The Art of Jewish Expression



February 8, 2024

For as long as Judaism has existed, Jews have created art as a way of expressing and engaging with religious life and tradition. 

While I grew  up in a modern Orthodox community, a big part of my adult life has been forming friendships in a variety of Jewish spaces, exploring the diversity of the Jewish community. Becoming a student at NYU and connecting with my campus Hillel at New York University (NYU) showed me that the entire Jewish world can be in one building, and be respectful of each other despite — and even because of — our differences.

Art created in partnership with Hillel International for Pride 2023.

During a trip back to Yeshivat Orayta in Jerusalem, the school where I had spent my gap year, I found myself constantly thinking about the diversity of the Jewish community in Israel, and the diverse ways that Judaism and Jewish identity is expressed there. When I’m in New York, I have found it difficult to create the exact image of the Jewish community that I am seeking.

When I asked myself what I was missing, and what I needed to bring back with me, Havurah was born.

A virtual sukkah that welcomes all kinds of Jews.

Havurah is a community of Jewish creatives who see art as a mechanism for engaging with the Divine and as a crucial part of Jewish spiritual practice. Havurah is about seeing Judaism as a creative experience in and of itself, as a medium and form of expression.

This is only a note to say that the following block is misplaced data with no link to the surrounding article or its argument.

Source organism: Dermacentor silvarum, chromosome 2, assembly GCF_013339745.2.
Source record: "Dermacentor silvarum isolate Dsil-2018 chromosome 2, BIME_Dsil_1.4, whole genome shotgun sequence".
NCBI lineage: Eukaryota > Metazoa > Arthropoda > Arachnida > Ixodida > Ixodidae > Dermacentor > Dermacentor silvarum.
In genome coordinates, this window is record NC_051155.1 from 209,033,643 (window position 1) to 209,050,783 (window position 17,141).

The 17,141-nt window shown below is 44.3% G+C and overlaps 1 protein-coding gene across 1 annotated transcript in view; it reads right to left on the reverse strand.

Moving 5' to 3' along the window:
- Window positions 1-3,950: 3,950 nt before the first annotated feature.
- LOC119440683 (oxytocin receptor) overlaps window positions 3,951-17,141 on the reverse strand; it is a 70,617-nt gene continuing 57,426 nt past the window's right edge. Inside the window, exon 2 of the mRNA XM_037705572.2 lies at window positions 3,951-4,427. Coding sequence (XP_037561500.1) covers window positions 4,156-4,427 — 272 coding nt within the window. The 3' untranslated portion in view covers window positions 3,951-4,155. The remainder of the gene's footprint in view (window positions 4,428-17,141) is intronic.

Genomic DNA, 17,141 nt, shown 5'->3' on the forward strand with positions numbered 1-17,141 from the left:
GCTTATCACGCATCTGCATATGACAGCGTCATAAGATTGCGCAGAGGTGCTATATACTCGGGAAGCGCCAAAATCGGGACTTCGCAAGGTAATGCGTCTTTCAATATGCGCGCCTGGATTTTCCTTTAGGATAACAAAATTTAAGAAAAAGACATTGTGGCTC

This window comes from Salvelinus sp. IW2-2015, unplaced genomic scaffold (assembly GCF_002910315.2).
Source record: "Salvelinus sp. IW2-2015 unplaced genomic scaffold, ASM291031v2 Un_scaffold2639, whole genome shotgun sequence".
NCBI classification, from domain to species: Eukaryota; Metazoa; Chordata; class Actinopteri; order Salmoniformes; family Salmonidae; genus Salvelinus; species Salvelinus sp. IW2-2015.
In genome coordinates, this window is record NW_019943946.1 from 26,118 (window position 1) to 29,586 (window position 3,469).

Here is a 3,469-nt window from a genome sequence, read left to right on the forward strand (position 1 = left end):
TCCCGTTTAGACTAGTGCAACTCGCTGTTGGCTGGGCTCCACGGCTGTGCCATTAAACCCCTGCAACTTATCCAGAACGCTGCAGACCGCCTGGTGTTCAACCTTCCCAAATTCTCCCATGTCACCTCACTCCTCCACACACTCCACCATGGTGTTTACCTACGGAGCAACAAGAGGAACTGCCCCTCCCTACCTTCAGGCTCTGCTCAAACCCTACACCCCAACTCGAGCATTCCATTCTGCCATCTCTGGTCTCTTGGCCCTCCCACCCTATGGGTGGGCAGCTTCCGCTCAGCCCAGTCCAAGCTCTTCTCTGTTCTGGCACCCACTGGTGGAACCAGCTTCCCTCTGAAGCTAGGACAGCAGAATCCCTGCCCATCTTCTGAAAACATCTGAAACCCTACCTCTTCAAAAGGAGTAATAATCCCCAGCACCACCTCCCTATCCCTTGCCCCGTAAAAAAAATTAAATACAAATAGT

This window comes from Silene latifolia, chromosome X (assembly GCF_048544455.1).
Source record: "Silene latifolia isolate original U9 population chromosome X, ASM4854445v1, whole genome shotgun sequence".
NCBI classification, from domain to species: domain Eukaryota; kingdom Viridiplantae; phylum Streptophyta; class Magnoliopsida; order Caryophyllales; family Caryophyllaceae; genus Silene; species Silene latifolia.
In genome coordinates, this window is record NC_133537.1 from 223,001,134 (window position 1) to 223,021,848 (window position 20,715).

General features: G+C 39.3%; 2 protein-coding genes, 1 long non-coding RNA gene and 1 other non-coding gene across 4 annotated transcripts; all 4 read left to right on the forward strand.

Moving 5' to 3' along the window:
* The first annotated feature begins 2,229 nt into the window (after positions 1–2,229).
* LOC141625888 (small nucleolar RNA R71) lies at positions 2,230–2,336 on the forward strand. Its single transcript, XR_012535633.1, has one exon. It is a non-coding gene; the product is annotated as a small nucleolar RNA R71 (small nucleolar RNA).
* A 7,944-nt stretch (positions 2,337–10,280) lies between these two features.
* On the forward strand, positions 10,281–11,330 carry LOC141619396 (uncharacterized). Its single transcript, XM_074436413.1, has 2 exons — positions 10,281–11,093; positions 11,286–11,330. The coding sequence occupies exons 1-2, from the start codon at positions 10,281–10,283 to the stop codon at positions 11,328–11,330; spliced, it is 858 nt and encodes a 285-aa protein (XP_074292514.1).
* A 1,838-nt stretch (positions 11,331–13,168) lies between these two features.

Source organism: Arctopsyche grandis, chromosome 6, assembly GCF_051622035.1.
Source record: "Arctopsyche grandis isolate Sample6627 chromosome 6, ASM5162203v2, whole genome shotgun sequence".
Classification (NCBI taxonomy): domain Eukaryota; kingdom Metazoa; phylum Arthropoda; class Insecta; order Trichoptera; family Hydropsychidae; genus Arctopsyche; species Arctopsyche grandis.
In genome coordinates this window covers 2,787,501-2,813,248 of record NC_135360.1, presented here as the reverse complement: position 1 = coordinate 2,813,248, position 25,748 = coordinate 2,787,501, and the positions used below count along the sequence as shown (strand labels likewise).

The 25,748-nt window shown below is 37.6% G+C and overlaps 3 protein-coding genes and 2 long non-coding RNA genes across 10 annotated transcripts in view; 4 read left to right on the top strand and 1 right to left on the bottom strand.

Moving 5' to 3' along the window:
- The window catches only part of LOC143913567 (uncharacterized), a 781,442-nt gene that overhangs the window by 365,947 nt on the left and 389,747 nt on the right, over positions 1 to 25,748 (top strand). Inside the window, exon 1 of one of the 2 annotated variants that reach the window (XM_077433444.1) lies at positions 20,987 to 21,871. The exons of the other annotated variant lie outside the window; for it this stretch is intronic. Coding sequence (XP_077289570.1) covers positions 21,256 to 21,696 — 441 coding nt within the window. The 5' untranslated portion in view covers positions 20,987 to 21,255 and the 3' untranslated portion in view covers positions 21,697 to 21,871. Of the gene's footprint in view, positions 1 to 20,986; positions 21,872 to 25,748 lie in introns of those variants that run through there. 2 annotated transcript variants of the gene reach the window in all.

Judaism has always guided my art. I see my work as engaging with an intergenerational conversation, touching on something ancient even as I use modern digital design tools and technology. Intentionally building the Havurah community has opened ways for me to explore Judaism in art and in my life in ways I had never imagined before. Just like studying Talmud is an active conversation about Jewish tradition and identity, creating Jewish art is engaging in that same conversation — just through a different medium. 

Since October 7, I’ve thought more and more about what our Jewish community looks like, and who it serves. Our communal response to that tragic day has shown the need for Jewish communities that are designed to sustain themselves, to keep themselves going even when times are hard. I believe that artistic expression is key to our Jewish future, and key to helping our communities thrive.

Any art form can be Jewish, and any Jewish expression can become art. What will you create?